It is common to wonder whether the color or consistency of vaginal discharge is normal or needs to be checked out. Vaginal discharge can be many colors, and several indicate a healthy body.
In this article, we provide a color-coded guide to vaginal discharge. Learn what the colors mean and when to see a doctor.
Vaginal discharge is fluid secreted from tiny glands in the vagina and cervix. This fluid leaks from the vagina each day to remove old cells and debris, keeping the vagina and reproductive tract clean and healthy.
The amount of vaginal discharge can vary significantly from person to person. The color, consistency, and amount can also change from day to day, depending on where a person is in their menstrual cycle:
- Days 1–5. At the beginning of the cycle, discharge is usually red or bloody, as the body sheds the uterine lining.
- Days 6–14. Following a period, a person may notice less vaginal discharge than usual. As the egg starts to develop and mature, the cervical mucus will become cloudy and white or yellow. It may feel sticky.
- Days 14–25. A few days before ovulation, the mucus will be thin and slippery, similar to the consistency of egg whites. After ovulation, the mucus will go back to being cloudy, white or yellow, and possibly sticky or tacky.
- Days 25–28. The cervical mucus will lighten, and a person will see less of it, before getting another period.
The shade of red can vary from bright to a dark rust color. Red discharge is most commonly the result of bleeding during a period.
Menstrual bleeding happens, on average, around every 28 days, though the normal range between 21 and 35 days. A period typically lasts for 3–5 days.
Anyone who experiences bleeding between menstrual periods should see a doctor. Though there are many benign causes of intermenstrual bleeding, it can sometimes signal a serious condition.
Anyone who has gone through menopause and not had a period for at least 1 year should see a doctor if they experience vaginal bleeding. It can sometimes be a sign of endometrial cancer.
The shade of white can extend to include cream or light yellow. If a person has no other symptoms, white discharge is most likely a sign of healthy lubrication.
However, if the white discharge has a consistency like cottage cheese or is accompanied by a strong odor, it can indicate an infection. An individual should see a doctor.
White, thick, strong-smelling discharge is usually associated with a yeast infection, which can also cause itching or irritation.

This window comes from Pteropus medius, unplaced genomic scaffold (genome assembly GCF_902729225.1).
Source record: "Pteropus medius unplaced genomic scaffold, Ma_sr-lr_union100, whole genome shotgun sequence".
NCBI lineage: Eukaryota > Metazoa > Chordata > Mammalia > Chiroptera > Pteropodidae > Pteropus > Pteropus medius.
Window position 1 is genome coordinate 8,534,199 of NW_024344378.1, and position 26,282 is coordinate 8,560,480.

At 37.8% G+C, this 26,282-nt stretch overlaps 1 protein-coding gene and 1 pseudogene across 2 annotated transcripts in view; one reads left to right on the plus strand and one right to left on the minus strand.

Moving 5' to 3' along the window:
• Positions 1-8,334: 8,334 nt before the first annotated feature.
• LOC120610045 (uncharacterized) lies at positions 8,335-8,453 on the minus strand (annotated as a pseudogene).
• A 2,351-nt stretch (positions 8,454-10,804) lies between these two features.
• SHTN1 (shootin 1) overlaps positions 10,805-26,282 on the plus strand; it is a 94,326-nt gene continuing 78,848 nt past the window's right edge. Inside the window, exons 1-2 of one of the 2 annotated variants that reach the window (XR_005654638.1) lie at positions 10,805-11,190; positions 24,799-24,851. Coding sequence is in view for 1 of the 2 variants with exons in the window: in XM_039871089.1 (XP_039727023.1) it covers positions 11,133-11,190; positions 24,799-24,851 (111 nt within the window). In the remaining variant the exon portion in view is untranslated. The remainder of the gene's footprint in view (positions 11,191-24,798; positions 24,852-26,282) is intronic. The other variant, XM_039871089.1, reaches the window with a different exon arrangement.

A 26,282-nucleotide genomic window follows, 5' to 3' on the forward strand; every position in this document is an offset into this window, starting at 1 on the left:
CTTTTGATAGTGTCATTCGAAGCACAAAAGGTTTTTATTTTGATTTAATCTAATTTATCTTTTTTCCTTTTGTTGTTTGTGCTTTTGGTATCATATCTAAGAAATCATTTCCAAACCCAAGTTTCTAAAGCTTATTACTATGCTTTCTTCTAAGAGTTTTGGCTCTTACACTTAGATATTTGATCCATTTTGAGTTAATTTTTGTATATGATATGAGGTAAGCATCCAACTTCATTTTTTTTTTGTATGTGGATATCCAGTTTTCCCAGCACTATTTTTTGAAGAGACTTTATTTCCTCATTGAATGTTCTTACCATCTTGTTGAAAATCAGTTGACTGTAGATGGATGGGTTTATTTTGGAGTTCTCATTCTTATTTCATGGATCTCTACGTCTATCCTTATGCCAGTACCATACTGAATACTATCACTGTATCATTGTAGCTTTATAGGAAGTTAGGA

If the discharge has a very slight yellow hue, it may not indicate a problem. This is especially likely if the hue only coincides with a change in diet or dietary supplements.
Discharge that is a darker shade of yellow, yellowish-green, or green usually signals a bacterial or sexually transmitted infection. See a doctor promptly if vaginal discharge is thick or clumpy, or it has a foul odor.
Discharge can be light or a much deeper pink. It usually contains a little bit of blood.
Pink discharge most commonly occurs with spotting before a period. However, it can also be a sign of implantation bleeding in early pregnancy.
Some people experience a little bit of spotting after ovulation, which can also cause pink discharge.
Discharge can be pink after sexual intercourse if the sex has caused small tears or irritation in the vagina or cervix.
Most ordinary vaginal discharge is clear or whitish. It may be slippery or have the consistency of egg whites.
A person is likely to experience more clear, slippery discharge just before ovulation, during sexual arousal, and during pregnancy.
Gray vaginal discharge is not healthy, and it can be a symptom of a common bacterial infection called bacterial vaginosis (BV).
BV usually causes other vaginal symptoms as well, including:
- a strong odor
- redness around the vulva or vaginal opening
Anyone with gray discharge should promptly see a doctor. Following diagnosis, the doctor will usually prescribe antibiotics to treat the BV.
See a doctor if vaginal discharge has an unusual smell or appearance. A person should also seek medical care if they experience vaginal symptoms such as:
- pain or discomfort
- discharge that is frothy or like cottage cheese
- bleeding between periods or after menopause
- spotting after sex regularly
- grey, green, or yellow discharge
- a strong odor
- a burning sensation during urination
The doctor will perform a pelvic exam. They may also need to take a sample of discharge for testing.
Below is a summary of causes for each color of vaginal discharge:
In most people, infections or hormonal imbalances are responsible for unusual changes in vaginal discharge. Medication may be necessary.
A person should see a doctor if they notice irregular changes in vaginal discharge or other symptoms that might indicate a reproductive health issue.